TIL an abandoned lifeboat was found on the world's most remote island in 1964. Its origin is still a mystery. (excitingearth.com)

{todayilearned}

3336 ups - 1306 downs = 2030 votes

202 comments submitted at 16:44:53 on Jan 5, 2014 by charlieboyok

  • [-]
  • AgentOmega
  • 8 Points
  • 03:07:32, 6 January

Histroically speaking that is exactly what happened, they failed to expand and had to become the US's bitch to avoid becoming china's bitch

And an economic embargo is absolutely "bullying" in the international sense. it is exercising economic control to force a political choice in the direction you want. It is only once step below using violence to force a political choice. it is still used on countries like Iran, north Korea and Cuba as a substitute for using military force

  • [-]
  • Das_Mime
  • -1 Points
  • 05:00:34, 6 January

Holy christ you're beyond help.

An economic embargo in response to atrocities and illegal invasions is not bullying, in any sense of the world. It's a refusal to be directly complicit in the war.

>Histroically speaking that is exactly what happened, they failed to expand and had to become the US's bitch to avoid becoming china's bitch

That's not even close to what happened. Japan in the 30s was not the US's bitch or China's bitch. At all.

  • [-]
  • fkusrnms
  • -1 Points
  • 05:23:55, 6 January

Economic warfare (whether through sanctions or through embargo) are acts of war. So the US shouldn't be surprised the Japanese responded with ... acts of war. This isn't difficult.

  • [-]
  • Das_Mime
  • 0 Points
  • 05:25:50, 6 January

> Economic warfare (whether through sanctions or through embargo) are acts of war.

That is simply untrue. Refusing to sell oil is not an act of war and has never been an act of war. I'd venture to say that no nation in history has ever considered a refusal to trade to be an act of war. But since you seem to be pretty confident in your position, please cite the examples where it has been considered an act of war under international law.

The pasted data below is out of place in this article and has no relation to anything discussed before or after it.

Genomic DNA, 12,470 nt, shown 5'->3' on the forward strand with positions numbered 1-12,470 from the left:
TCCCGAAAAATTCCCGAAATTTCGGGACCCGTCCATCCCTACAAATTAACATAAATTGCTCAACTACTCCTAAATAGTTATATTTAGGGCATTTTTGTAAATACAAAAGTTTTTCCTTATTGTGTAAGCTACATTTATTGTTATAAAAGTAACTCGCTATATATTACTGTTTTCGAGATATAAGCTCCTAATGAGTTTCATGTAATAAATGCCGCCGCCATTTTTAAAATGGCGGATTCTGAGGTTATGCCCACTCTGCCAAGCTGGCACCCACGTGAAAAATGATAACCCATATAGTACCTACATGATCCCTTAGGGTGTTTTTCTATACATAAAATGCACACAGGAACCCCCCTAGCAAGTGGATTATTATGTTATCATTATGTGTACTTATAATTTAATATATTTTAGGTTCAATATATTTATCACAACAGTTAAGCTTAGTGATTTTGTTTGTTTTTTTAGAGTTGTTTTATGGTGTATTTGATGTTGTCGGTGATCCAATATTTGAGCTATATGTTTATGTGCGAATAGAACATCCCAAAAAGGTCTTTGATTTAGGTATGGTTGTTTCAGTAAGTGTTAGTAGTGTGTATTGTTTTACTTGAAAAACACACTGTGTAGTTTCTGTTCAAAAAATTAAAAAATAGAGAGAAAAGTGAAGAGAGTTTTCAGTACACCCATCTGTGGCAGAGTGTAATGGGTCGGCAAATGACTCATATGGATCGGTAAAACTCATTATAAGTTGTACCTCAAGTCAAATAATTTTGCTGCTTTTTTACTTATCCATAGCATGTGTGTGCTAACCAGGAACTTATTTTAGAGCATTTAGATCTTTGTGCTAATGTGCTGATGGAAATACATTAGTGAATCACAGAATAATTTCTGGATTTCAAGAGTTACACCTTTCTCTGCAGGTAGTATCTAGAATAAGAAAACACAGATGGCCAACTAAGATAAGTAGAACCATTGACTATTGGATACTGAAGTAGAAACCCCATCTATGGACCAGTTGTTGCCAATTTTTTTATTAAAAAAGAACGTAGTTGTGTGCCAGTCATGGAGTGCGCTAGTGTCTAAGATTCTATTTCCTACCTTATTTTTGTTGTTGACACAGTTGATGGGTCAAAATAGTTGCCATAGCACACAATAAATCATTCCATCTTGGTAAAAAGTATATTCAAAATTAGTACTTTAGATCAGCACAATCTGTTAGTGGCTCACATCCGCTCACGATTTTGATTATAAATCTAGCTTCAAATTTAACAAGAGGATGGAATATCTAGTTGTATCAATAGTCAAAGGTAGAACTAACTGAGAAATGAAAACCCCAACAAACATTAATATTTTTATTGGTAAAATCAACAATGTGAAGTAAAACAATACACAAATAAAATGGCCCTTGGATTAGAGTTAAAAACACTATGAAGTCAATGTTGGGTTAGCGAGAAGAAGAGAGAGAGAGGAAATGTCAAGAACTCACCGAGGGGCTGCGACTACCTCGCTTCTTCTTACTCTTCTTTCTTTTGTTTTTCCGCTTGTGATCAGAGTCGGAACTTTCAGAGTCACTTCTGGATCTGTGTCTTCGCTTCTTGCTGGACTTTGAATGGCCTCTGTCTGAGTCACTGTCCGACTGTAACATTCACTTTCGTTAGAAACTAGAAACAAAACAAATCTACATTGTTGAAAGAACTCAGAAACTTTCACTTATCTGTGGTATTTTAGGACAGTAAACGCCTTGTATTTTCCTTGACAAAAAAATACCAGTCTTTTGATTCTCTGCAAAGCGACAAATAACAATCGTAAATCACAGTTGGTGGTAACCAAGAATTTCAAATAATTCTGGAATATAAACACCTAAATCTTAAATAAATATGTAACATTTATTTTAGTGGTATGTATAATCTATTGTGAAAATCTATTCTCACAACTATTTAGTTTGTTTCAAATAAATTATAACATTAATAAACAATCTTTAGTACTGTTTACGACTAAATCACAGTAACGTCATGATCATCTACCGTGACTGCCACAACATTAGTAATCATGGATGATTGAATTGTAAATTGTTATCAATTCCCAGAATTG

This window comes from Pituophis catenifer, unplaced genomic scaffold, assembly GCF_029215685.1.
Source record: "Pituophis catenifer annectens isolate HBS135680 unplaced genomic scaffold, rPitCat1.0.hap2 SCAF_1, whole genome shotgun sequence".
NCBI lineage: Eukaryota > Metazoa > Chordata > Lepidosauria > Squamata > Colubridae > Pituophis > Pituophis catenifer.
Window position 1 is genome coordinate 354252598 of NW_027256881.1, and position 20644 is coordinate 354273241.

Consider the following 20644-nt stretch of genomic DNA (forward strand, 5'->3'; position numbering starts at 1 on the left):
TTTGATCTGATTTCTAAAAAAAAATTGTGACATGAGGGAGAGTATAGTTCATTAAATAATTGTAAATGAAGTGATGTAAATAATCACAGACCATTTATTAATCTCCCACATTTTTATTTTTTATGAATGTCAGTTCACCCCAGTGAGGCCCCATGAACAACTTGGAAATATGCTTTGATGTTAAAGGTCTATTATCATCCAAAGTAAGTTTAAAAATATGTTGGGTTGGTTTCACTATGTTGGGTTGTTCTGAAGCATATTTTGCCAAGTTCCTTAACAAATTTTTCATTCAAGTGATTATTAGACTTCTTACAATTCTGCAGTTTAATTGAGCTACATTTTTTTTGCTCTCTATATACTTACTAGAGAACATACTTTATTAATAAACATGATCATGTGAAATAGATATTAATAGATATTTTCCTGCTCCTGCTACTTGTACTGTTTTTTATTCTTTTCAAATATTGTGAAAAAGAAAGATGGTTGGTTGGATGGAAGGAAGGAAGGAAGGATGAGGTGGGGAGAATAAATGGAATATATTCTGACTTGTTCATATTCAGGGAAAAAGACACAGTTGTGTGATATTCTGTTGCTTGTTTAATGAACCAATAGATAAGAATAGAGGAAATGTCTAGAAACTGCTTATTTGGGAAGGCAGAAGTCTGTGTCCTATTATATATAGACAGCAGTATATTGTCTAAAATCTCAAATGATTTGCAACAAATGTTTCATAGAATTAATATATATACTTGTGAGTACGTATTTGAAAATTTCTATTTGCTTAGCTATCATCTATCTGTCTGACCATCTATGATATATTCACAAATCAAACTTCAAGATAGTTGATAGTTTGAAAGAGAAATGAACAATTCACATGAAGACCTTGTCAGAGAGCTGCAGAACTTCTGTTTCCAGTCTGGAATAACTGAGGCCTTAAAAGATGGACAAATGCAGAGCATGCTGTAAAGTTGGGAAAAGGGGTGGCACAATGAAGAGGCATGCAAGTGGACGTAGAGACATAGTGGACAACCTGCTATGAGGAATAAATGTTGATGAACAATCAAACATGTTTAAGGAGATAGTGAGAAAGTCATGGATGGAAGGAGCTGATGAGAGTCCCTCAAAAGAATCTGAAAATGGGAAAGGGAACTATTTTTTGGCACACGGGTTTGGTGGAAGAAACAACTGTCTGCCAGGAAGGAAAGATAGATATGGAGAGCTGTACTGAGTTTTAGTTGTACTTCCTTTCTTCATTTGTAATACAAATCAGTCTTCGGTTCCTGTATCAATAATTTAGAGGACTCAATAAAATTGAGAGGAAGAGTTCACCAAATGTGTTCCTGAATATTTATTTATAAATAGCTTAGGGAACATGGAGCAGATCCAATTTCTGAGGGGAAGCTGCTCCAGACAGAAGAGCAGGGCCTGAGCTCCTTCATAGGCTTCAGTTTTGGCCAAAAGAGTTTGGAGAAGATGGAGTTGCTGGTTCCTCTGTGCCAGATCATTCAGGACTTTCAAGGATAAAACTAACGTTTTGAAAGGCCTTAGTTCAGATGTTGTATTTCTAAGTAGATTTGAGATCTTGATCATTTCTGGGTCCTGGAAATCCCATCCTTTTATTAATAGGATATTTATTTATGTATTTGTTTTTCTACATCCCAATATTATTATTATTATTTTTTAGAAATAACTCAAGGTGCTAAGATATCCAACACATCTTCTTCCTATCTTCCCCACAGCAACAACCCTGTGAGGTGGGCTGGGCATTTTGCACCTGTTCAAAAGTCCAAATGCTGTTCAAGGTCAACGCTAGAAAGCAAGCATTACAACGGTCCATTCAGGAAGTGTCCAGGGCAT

• [-]
  • fkusrnms
  • 1 Points
  • 05:39:51, 6 January

Why am I going to cite the "international laws" of politicians who are not interested in justice or truth?

Jurisprudence is philosophy and doesn't depend on the sanction or codification of justice by men in power.

Do you need to cite state law to say that murder is wrong? If there were no anti-murder laws on the books would you argue for the systematic elimination of people you didn't like? The question answers itself of course, and it's to illustrate my point: Official state codified law need not be cited for ethical / legal matters.

Oh and an example? If the Japanese embargo isn't convincing for you (an economic act of war which resulted in an actual war seems pretty convincing) then how about the US sanctions on Iraq in the 90s that resulted in the deaths of over 500,000 Iraqi children. If you want to defend that ... Good luck.

  • [-]
  • Das_Mime
  • 0 Points
  • 05:54:17, 6 January

Gee, that's a long-winded way of saying that you have no evidence that any government anywhere has considered a refusal to sell oil as an act of war. If you can actually find an example of a government using a refusal to sell oil as a casus belli, let me know. Otherwise, just stop embarrassing yourself.

  • [-]
  • fkusrnms
  • 1 Points
  • 05:57:26, 6 January

Gee that's a really long way to admit you lack intellectual honesty, and your moral and philosophical compasses are guided by the meager minds of politicians rather than a pursuit and love of truth.

  • [-]
  • Das_Mime
  • 1 Points
  • 06:00:14, 6 January